Another private shuttle ride transported us from Tikal Guatemala to San Ignacio, Belize. It wasn’t a difficult ride, only 2 ½ hours, which we planned for our hotel check-out time of 11 am. It would have been a bit faster if it had not been for border control. We went through Guatemala Passport Control just by giving our passports to our driver who was able to get them stamped without us being present. Belize was different. We filled out a form, went face to face with the Passport people who stamped our US books without even looking at us. There was another form to fill out, but that was painless. Next was Customs where there is only a “Goods to Declare” line, but no “Nothing to Declare” option. After being asked if I wanted to declare anything, I was waved through. 

Arriving in San Ignacio, Belize had me questioning Ron’s decision. Why here? Well we were booked at the White House, or Casa Blanca, so that should have been the answer to my question, but I still had lingering doubts. Oh, I get it. It sounded so good in the tour guide. But we are here for 5 nights, overkill for sure.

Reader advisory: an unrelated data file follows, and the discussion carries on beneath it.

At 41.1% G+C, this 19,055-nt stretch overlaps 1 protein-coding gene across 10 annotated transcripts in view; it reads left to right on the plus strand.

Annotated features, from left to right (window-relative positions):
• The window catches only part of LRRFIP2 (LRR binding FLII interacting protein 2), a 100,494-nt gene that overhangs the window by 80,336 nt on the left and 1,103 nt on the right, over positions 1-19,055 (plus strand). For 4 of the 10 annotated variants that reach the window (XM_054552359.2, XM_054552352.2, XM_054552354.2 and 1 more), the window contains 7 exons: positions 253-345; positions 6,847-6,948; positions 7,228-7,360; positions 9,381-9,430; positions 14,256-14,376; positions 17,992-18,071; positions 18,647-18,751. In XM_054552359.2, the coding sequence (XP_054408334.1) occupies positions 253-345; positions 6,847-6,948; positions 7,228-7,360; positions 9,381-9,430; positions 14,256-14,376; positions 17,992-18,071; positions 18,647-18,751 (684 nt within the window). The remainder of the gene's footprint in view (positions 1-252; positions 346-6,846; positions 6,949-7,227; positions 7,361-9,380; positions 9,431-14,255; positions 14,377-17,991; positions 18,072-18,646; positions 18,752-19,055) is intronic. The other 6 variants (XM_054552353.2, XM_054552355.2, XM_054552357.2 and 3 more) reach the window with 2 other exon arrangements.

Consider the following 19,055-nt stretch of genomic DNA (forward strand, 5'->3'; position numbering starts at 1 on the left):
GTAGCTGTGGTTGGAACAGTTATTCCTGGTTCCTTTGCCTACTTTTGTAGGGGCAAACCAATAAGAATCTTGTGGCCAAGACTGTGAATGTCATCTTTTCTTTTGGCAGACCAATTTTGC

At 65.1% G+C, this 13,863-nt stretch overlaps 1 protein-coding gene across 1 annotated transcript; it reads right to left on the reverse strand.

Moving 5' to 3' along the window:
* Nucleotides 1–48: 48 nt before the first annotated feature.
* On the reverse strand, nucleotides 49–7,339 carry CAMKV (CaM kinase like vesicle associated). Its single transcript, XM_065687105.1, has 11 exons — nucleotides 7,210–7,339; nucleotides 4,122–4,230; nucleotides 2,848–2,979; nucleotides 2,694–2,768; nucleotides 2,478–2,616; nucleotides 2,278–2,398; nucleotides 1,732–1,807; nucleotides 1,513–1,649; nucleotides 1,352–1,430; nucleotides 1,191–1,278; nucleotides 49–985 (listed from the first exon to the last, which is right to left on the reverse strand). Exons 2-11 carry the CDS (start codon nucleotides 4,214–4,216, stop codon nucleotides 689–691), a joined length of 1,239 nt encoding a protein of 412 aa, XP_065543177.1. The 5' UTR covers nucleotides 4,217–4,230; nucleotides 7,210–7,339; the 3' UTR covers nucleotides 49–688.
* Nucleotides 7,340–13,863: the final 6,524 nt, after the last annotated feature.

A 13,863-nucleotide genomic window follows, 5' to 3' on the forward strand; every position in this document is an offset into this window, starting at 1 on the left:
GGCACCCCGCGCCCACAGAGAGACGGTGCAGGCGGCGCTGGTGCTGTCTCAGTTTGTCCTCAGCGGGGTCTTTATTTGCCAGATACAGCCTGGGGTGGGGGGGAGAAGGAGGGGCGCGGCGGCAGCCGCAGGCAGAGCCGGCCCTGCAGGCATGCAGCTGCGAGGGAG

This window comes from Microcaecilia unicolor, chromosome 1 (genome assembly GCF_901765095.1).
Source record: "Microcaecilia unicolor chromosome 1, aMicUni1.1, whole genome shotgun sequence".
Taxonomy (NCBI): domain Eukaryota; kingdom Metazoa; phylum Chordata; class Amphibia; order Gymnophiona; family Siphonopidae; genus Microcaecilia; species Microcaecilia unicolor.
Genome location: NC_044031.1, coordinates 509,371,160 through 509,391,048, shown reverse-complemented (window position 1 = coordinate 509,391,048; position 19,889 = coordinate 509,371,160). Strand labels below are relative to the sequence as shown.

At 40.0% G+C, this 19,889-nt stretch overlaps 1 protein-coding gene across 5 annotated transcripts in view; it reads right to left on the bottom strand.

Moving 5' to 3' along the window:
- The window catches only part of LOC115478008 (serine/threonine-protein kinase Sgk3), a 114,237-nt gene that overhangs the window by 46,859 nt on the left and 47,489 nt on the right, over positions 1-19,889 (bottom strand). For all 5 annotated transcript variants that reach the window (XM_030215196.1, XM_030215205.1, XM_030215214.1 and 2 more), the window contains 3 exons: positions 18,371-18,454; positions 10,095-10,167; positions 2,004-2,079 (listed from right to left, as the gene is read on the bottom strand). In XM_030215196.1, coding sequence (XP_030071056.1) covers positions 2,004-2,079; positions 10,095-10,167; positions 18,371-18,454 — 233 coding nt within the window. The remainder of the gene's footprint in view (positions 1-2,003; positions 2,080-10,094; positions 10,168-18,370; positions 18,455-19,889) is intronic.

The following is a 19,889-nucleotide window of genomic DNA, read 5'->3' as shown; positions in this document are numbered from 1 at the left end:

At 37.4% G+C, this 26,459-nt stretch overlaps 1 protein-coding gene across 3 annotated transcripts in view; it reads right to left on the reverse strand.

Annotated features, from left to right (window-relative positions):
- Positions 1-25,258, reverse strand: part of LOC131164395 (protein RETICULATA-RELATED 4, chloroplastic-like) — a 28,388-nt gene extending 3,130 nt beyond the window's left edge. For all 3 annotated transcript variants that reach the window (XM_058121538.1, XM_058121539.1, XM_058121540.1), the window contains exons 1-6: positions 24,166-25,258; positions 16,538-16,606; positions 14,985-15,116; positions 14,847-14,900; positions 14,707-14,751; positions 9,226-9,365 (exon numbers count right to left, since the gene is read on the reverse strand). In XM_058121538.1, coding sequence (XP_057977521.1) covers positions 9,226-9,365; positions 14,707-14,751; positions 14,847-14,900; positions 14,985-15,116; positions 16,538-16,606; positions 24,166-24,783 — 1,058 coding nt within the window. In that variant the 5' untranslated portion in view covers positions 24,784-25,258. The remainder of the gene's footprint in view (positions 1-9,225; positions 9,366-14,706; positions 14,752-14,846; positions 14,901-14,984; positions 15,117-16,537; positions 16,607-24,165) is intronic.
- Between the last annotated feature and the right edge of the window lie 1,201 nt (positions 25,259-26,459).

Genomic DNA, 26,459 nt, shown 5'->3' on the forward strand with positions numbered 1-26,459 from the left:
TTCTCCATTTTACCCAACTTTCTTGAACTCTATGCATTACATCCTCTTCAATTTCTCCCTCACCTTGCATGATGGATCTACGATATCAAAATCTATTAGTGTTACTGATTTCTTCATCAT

After signing in, we were shown to our room. It is one floor off of the ground level. There is a large living room area immediately apparent. To the right is a waist high dividing wall with built in cases with glass windows. There is a vast collection of porcelain figures that look like someone’s private collection, but the focus is a combination of women in 18th century dress, old valentine statuettes, and elephants next to Madonna (not the singer). Beyond the wall is another living room set, dining room table with 8 chairs, and a full kitchen. Our room is at the end of hall, far away from any traffic that may disturb our sleep.

The first thing I did after getting settled was trying the Tigo Internet stick bought in Rio Dulce. No signal! When I went to ask reception, they said that it ‘should’ work, but if it doesn’t they do have WiFi and she gave me the sign on info. Later, I found a note on the refrigerator that shows other services all listed in US dollars: WiFi $2.50 a day, Laundry $10.00 a load and A/C $25.00 a day. The WiFi is so slow, I am actually wishing for a 56k modem. It would be faster. Who ever heard of a download speed of 13.4kb/s in this day and age?       

We walked to the new bridge, the old bridge, the river and all over downtown. That took a whole 2 hours, including going into stores. Okay, it is Sunday so not everything is open. Still, the thought of 5 days here is worrisome.